Even before the pandemic, digital communications—particularly social media—had become major vehicles for public diplomacy. The pandemic only boosted this trend. For politicians forced to stay at home, writing op-eds or blogs and posting on Facebook or Twitter were quick, safe, and cheap ways to remain active and visible. The line between public messaging and classical diplomacy is increasingly blurred. Combined with the imperative to accommodate the news cycle, this has resulted in massively accelerated public messaging, often at the cost of deeper reflection. Amid the stress of the pandemic, cyberspace thrived as a prominent battleground and a fertile environment for propaganda, disinformation, and conspiracy theories that often drowned out fact-based information and careful analysis.

Lessons for the Fight Against Climate Change

The COVID-19 pandemic could have been a uniting experience for humanity. After all, everyone from the U.S. president to a rickshaw driver in India can be infected by the same virus and struggle with the same symptoms, though of course access to treatment varies greatly. Apart from a few cranks, few denied the existence of the virus or the magnitude of the challenge, which absorbed the full attention of both political leadership and the public for many months. Climate change, by contrast, is more nebulous. Its impacts include droughts, floods, storms, fires, and heatwaves—to name just a few. Each particular situation must be tackled individually and on its own terms, and the underlying cause is not always apparent. Compared to the coronavirus, understanding climate change as a single collective threat to humanity is much more difficult. The challenge is certainly global—but the experience is often local.

Fighting a pandemic by containing its spread, erecting barriers and restrictions, and protecting those inside from those outside makes a certain amount of inherent sense. This defensive dynamic, based on the logic of exclusion, explains much of why so many countries have embraced a nation-first mindset over the past two years. It is the main reason why this global challenge has been met with such a fragmented response and so little solidarity. Global warming, on the other hand, is already everywhere. There is no point trying to keep it out of a particular territory or containing it to certain regions. Mitigating global warming inherently transcends the scope of national action. It will be achieved through concerted efforts at the global level or it will fail.

The two challenges therefore have asymmetric political dynamics. In the case of the coronavirus, it was primarily a defensive, every-man-for-himself mentality of crisis management that hindered international cooperation. This was aggravated by the sudden appearance of the virus and the absence of adequate preparations. The panic that initially gripped governments and the public alike made a common international response even more difficult.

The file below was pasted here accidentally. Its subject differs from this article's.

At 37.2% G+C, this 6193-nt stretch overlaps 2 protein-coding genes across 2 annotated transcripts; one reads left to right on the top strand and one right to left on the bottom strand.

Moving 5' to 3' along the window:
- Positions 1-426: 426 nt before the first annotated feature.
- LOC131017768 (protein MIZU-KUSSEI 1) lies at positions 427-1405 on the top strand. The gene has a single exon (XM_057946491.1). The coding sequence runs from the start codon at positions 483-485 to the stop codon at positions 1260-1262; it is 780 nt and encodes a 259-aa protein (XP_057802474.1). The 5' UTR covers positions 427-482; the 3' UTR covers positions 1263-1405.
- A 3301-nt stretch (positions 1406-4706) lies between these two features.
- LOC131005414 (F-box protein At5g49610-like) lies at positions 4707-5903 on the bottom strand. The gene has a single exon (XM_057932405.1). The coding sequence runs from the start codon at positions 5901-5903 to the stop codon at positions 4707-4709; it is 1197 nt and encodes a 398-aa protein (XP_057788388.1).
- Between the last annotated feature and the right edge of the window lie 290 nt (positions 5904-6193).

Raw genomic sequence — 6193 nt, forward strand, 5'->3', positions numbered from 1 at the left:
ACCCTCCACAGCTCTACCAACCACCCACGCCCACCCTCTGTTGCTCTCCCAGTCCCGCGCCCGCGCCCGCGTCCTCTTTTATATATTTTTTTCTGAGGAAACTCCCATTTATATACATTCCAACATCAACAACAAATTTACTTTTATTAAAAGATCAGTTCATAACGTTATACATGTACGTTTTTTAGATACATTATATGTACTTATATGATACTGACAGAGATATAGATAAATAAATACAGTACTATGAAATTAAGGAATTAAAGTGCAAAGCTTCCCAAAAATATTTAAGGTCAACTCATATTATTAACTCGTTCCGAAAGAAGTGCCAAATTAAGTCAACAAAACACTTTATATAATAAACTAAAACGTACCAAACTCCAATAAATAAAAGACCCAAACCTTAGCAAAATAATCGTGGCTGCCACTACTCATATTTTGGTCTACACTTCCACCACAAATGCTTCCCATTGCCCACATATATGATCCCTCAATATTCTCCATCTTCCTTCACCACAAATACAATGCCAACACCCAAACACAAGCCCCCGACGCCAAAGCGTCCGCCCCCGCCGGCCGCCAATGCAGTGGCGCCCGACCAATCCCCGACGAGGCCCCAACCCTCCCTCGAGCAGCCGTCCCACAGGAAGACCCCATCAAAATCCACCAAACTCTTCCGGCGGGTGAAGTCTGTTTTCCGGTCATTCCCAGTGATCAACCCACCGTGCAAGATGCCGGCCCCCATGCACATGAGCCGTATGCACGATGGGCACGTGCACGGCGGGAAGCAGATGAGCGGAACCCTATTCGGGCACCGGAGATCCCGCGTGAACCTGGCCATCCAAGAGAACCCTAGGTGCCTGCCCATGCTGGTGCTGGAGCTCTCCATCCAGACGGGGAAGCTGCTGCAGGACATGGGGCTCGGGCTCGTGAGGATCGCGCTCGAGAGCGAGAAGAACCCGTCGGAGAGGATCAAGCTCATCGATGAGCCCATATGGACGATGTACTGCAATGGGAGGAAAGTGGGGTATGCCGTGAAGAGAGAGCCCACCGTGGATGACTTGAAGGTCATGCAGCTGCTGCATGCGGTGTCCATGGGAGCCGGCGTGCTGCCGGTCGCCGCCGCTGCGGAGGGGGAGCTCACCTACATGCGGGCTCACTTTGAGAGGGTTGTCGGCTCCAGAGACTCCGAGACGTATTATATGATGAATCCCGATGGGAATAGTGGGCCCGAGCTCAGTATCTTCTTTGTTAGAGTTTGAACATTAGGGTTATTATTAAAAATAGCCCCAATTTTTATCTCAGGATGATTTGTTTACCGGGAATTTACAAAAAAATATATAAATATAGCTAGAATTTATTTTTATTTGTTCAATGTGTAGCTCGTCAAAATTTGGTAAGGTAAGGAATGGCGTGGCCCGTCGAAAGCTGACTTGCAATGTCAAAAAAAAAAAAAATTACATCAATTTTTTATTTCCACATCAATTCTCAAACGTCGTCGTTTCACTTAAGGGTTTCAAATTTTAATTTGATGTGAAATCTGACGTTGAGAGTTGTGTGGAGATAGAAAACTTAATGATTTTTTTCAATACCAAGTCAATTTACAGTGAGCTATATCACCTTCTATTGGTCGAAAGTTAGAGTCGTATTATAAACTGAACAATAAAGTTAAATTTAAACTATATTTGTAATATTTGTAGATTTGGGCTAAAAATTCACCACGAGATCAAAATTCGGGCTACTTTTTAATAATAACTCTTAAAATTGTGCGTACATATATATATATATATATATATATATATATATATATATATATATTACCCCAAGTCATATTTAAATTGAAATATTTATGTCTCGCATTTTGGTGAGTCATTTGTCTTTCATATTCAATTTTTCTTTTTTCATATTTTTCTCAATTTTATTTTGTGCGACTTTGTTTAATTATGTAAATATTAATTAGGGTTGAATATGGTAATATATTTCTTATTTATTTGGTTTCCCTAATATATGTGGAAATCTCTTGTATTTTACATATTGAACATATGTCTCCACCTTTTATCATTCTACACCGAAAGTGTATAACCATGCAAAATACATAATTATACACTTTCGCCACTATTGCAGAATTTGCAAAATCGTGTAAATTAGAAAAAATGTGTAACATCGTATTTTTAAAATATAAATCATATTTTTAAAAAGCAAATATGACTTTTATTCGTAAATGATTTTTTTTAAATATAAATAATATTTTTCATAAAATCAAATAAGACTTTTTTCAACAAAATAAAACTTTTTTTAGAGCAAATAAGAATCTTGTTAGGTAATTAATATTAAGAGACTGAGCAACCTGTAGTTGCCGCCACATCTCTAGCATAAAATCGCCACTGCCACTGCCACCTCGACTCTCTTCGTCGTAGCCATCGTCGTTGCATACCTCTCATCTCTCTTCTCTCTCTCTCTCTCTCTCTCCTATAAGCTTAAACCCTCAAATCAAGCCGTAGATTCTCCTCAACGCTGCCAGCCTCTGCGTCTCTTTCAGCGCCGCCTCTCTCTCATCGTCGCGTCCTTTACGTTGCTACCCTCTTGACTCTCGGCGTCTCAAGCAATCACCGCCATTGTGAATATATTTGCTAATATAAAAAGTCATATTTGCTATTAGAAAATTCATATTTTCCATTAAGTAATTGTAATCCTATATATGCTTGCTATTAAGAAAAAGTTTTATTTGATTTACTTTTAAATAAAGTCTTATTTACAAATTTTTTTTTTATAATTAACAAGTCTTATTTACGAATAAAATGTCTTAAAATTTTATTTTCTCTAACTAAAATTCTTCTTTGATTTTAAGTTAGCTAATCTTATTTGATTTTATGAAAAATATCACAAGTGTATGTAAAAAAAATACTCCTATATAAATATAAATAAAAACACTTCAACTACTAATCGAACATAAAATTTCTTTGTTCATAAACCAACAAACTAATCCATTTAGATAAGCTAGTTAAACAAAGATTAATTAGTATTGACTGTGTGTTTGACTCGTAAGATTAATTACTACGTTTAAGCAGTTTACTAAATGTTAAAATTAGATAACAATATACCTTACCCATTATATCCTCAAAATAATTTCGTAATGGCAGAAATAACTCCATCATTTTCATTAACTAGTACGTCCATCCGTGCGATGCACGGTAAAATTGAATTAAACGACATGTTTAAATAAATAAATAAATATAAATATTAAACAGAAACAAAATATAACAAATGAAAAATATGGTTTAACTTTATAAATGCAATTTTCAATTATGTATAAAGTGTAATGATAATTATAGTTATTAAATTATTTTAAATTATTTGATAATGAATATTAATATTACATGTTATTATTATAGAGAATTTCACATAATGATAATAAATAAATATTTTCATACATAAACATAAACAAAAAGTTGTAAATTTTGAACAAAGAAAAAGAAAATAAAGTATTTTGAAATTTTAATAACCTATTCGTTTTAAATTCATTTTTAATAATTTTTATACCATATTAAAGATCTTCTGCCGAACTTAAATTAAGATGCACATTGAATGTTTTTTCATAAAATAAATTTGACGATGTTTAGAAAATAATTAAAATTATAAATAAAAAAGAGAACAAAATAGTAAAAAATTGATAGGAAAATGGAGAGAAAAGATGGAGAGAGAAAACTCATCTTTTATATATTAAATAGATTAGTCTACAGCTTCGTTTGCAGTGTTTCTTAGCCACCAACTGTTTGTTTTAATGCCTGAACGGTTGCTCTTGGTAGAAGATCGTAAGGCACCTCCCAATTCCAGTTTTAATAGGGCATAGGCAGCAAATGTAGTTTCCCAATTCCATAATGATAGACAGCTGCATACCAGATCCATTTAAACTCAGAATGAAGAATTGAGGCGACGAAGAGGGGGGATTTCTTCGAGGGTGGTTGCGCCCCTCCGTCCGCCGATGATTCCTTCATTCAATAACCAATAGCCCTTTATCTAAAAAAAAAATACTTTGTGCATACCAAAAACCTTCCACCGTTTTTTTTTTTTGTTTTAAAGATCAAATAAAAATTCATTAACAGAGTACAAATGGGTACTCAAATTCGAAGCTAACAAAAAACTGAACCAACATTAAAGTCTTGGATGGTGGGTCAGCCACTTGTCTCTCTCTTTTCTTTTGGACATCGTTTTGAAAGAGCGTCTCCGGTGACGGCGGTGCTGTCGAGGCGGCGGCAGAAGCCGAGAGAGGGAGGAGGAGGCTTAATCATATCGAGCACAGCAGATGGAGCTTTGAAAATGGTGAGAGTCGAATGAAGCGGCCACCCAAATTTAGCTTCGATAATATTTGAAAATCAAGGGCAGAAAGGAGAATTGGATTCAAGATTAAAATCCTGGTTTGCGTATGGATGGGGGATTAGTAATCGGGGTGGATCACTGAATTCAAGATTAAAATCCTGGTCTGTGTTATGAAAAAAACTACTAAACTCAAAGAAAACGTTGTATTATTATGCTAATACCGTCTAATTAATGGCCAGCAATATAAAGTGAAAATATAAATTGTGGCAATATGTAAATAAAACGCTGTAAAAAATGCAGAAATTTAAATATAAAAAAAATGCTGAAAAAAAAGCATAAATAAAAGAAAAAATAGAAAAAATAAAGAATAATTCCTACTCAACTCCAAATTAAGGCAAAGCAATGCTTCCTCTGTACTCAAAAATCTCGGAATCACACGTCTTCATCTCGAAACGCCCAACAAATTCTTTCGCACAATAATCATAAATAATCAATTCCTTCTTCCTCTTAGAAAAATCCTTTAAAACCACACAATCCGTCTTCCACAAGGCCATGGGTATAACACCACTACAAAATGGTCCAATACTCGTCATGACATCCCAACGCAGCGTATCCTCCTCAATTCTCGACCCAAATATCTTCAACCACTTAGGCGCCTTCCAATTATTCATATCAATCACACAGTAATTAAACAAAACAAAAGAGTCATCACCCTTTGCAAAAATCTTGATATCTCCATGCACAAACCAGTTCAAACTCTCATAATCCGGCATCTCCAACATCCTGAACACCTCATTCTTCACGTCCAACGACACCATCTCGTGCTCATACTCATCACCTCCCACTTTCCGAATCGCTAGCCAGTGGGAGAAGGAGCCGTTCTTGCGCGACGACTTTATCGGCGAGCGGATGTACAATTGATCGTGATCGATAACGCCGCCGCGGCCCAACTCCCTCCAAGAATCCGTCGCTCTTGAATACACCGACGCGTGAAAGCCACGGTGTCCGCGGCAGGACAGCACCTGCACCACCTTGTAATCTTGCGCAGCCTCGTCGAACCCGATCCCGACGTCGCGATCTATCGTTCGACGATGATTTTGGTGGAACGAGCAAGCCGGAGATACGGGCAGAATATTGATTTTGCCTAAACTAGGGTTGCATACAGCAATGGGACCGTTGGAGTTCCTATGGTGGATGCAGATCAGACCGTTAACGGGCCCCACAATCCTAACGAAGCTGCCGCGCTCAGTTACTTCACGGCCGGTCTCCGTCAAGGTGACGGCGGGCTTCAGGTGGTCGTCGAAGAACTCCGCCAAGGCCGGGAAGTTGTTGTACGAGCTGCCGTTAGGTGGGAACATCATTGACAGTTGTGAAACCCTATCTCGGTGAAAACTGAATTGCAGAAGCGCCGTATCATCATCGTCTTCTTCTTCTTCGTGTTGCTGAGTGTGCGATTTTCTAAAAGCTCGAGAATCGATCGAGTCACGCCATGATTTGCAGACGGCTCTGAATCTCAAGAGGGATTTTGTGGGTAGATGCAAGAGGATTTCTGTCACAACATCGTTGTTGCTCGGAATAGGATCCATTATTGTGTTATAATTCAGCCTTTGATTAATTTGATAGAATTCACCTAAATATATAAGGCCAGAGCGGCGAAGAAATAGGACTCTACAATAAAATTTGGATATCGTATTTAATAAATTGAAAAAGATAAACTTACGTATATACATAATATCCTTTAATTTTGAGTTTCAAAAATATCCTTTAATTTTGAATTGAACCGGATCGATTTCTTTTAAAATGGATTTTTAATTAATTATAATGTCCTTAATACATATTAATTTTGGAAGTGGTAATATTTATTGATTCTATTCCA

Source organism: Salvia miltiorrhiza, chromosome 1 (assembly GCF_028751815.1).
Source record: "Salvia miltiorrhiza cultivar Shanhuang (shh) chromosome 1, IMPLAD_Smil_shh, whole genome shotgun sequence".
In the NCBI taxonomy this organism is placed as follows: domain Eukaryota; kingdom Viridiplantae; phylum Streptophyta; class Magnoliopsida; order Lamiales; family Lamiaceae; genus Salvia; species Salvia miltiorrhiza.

In the case of climate change, the nature of the threat is less immediately tangible. Therefore, raising awareness about and promoting the urgent need to address climate change becomes a political task—and the key to effective action. In recent years, substantial progress has been made. Massive international mobilization, particularly of young people, has shifted politics in a more eco-friendly direction in many parts of the world. But large swaths of the public remain skeptical. Natural catastrophes—such as the historic floods, storms, and fires of summer 2021—create a temporary surge in attention and concern, but interest levels tend to wane rather quickly. Other crises, such as the pandemic or economic setbacks like the current rise of energy prices, tend to hold the attention of the public and of the political leaders for much longer.

The WHO, a fairly traditional international agency, proved too weak and too easily politicized by geopolitical rivals to lead an effective global response to the coronavirus. Now, the fight against climate change has resulted in its own elaborate UN-led institutional framework. Climate diplomacy has defined common objectives, established monitoring and review mechanisms, and in-place structures for financial burden sharing. Regular climate summits serve to update the commitments and coordinate international cooperation.  However, in the absence of an effective enforcement mechanism, reaching the commonly defined goals of the Paris Agreement still depends on the action of individual states. Consequently, progress is hampered by the inherent difficulties of collective action, including deficient leadership, free-riding, and cumbersome decisionmaking. Vested interests, a partly skeptical public, and an overly cautious political class are preventing vital measures from being implemented as urgently as required.

Ultimately, there is a crucial difference between national measures intended to stop the spread of a pandemic and those meant to curb global warming. Whereas actions taken in a pandemic can deliver immediate concrete benefits to the population (by keeping the virus out or reducing infections), the success of efforts to slow climate change largely depend on other international actors taking similar steps. The relatively small size of each nation’s emissions compared to the global total is a favorite excuse for inaction. And lingering doubts about the seriousness of commitments made by the biggest polluters—such as China or the United States—can lead to defeatism and paralysis.